With so little revenue coming in over the past two years, losses have been astronomical. In Q1 the company posted a loss of $1.49bn. The company said it expects to make a smaller loss in Q2, adding that bookings have started to recover as the summer cruise season gets underway.
As of March, 75% of ships were sailing again, with CEO Arnold Donald suggesting the company could be EBITDA-positive by Q3. The sharp rise in fuel prices since he spoke may have altered the picture, but in the absence of any new travel restrictions there is a sense that the worst may be over. Again, though, the company faces a long journey back. Q2 Losses are expected to come in at $1.14 a share.
Index dividend schedule
Dividend payments from an index's constituent shares can affect your trading account. View this week's index dividend schedule
Selected company results
|MONDAY 20 JUNE||RESULTS|
|Associated British Foods (UK)||Q3|
|TUESDAY 21 JUNE||RESULTS|
|DS Smith (UK)||Full-year|
|Telecom Plus (UK)||Full-year|
|WEDNESDAY 22 JUNE||RESULTS|
|Berkeley Group (UK)||Full-year|
|KB Home (US)||Q2|
|Liontrust Asset Management (UK)||Full-year|
|Micro Focus International (UK)||Half-year|
|Worthington Industries (US)||Q4|
|THURSDAY 23 JUNE||RESULTS|
|Alpha Financial Markets Consulting (UK)||Full-year|
|Apogee Enterprises (US)||Q1|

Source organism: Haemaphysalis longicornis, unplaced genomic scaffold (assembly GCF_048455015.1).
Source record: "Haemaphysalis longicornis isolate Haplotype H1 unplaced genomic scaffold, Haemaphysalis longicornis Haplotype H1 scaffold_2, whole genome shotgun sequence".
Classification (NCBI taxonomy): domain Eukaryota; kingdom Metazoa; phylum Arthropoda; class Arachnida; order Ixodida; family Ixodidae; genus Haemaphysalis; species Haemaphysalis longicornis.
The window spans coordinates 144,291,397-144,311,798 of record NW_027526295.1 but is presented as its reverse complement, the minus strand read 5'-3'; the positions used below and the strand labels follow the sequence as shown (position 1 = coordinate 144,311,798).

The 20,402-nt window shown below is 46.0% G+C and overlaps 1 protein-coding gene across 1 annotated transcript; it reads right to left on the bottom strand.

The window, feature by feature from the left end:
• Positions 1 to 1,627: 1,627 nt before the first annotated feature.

|Darden Restaurants (US)||Q4|
|FactSet Research Systems (US)||Q3|
|Rite Aid (US)||Q1|
|Smith & Wesson Brands (US)||Q4|
|FRIDAY 24 JUNE||RESULTS|
|Manolete Partners (UK)||Full-year|
Company announcements are subject to change. All the events listed above were correct at the time of writing.
How to trade the financial markets
An introduction to spread betting and trading CFDs, with example strategies for every style of trading and the three pillars of successful trading.get this free report
Disclaimer: CMC Markets is an execution-only service provider. The material (whether or not it states any opinions) is for general information purposes only, and does not take into account your personal circumstances or objectives. Nothing in this material is (or should be considered to be) financial, investment or other advice on which reliance should be placed. No opinion given in the material constitutes a recommendation by CMC Markets or the author that any particular investment, security, transaction or investment strategy is suitable for any specific person. The material has not been prepared in accordance with legal requirements designed to promote the independence of investment research. Although we are not specifically prevented from dealing before providing this material, we do not seek to take advantage of the material prior to its dissemination.